The Fear of Having a Monster Within

Sexual Obsessions

The fear of being unfaithful to your partner, of sexually abusing someone, having inappropriate relations with a minor, being homosexual, these are all forms of sexual obsessions. Having sexual obsessions is like having an interrogator in your head that won’t stop questioning you until you say yes. These obsessions make you second guess yourself and wonder if you’re actually a monster in sheep’s clothing.

My Obsessions

Sex has great importance in many cultures, hence why it ends up being a target of obsession with someone who has OCD. I’ve struggled with sexual obsessions, and it has caused me stress to the point where I had physical symptoms such as headaches and stomach problems.

Obsessions I’ve had were fears that I wanted to have sex with inanimate objects or with religious figures such as Satan. Looking closer, I feared that if these thoughts were true, then I’d be a social outcast and I’d have no friends. It’s difficult to explain to friends why these thoughts are upsetting because their responses are often “Think of something positive,” “Stop thinking about it,” “Think of something else.” I know my friends are trying to be helpful, but sometimes if I try to think of something else, then the fear comes back like a pack of buffalo. I’ve also had others tell me that I’m weird for telling them my thoughts, which is hurtful but its because they don’t understand.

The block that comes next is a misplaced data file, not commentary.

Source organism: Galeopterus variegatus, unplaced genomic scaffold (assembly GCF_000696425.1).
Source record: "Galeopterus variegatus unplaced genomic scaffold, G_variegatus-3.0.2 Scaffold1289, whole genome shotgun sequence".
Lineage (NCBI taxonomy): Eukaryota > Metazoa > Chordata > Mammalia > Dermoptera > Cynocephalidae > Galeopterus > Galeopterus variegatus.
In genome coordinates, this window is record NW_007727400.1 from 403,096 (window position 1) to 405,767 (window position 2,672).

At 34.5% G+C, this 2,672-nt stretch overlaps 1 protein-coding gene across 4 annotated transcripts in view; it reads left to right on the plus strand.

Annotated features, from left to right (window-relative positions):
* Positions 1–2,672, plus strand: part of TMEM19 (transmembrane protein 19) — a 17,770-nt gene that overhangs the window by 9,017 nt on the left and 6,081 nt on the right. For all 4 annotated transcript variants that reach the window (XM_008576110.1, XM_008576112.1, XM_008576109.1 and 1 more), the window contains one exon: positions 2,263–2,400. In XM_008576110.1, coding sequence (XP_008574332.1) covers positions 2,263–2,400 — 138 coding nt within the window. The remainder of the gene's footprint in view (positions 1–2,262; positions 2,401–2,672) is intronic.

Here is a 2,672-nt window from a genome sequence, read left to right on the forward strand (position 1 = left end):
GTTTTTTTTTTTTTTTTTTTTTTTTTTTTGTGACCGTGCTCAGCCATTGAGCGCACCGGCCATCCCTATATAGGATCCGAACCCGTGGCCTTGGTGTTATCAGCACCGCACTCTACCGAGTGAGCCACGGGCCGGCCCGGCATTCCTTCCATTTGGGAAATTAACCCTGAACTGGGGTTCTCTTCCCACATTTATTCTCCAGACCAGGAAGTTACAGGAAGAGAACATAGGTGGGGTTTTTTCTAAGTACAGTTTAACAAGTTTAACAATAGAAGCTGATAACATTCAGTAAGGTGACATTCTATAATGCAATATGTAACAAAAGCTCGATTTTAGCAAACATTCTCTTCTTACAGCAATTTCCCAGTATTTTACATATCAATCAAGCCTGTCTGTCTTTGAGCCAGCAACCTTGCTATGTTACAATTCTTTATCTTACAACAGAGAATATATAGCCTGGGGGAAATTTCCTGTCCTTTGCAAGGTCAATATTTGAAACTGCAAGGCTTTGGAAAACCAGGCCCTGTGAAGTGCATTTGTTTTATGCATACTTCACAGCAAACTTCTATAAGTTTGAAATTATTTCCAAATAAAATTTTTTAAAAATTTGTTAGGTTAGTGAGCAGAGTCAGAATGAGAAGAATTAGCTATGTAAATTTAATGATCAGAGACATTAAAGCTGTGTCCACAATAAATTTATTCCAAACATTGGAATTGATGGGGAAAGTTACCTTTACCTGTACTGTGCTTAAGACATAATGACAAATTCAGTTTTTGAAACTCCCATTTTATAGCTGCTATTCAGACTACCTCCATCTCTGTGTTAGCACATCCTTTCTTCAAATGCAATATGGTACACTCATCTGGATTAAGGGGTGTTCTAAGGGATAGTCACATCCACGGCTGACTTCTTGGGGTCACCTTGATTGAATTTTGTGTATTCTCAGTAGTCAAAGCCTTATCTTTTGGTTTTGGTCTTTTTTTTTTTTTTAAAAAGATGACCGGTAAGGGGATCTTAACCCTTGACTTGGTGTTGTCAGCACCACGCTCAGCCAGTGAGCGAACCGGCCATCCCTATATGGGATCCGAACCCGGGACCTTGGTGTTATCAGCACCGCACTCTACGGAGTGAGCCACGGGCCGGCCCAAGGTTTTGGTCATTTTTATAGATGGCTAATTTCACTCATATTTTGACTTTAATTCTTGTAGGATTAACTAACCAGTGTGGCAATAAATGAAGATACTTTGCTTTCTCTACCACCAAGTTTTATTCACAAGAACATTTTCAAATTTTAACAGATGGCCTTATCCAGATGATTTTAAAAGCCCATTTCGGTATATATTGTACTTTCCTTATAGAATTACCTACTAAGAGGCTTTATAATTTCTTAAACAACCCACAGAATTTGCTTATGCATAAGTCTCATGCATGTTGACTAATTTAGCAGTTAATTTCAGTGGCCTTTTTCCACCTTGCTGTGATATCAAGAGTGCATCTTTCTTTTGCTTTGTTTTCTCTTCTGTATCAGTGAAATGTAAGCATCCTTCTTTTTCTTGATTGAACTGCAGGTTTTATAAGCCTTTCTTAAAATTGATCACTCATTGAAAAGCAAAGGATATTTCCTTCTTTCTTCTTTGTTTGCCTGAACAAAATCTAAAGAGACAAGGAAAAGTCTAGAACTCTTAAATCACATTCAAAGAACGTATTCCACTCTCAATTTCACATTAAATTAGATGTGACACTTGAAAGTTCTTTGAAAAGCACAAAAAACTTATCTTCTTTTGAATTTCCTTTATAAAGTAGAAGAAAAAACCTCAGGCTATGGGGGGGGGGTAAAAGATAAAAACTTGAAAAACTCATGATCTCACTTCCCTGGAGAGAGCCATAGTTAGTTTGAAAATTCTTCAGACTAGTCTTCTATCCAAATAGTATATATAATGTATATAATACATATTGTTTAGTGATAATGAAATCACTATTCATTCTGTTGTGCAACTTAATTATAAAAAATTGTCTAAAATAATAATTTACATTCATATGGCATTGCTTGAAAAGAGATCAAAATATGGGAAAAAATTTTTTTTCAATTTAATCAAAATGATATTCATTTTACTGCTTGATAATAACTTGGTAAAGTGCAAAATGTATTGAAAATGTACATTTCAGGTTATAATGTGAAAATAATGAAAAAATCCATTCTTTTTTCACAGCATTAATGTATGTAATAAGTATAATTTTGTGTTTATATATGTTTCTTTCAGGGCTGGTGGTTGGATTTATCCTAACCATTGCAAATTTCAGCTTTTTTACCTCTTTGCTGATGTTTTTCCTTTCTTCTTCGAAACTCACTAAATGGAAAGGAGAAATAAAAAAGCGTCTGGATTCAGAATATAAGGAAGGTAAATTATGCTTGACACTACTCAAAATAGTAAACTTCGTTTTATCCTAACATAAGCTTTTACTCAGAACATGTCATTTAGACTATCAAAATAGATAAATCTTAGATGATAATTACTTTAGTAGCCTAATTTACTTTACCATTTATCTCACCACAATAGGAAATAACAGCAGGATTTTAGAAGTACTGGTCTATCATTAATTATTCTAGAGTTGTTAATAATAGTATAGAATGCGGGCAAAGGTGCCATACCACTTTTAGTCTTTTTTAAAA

sexual fantasy-obsession

Sexual Obsessions are not Sexual Fantasies

It needs to be overemphasized that sexual obsessions are not the same as sexual fantasies. Sexual obsessions are distressing and disturbing. OCD sufferers shudder at the thought of the obsessions coming true. Sexual fantasies are enjoyable and often harmless.1

Be careful of a Misdiagnosis

Mental health professionals unfamiliar with OCD may attribute symptoms to the unconscious, sexual crisis identity, or hidden paraphilia. This misdiagnosis may cause more confusion, stress, and harm to the patient. Fortunately, sexual obsessions respond to the same type of effective treatment as other forms of OCD-therapy and medication.1

My sexual obsessions don’t fill me with dread like they did before. When one of them pops up, I’ve told Mr. Squiggleskins and convinced myself that my fears aren’t true.

More Information on Sexual Obsessions: 

http://www.brainphysics.com/sexual-obsessions.php

http://www.ocdtypes.com/sexual-ocd.php

http://www.theatlantic.com/health/archive/2013/11/obsessive-thoughts-a-darker-side-of-ocd/281260/

http://www.psychologytoday.com/blog/anxiety-files/200907/overcoming-your-obsessive-compulsive-disorder

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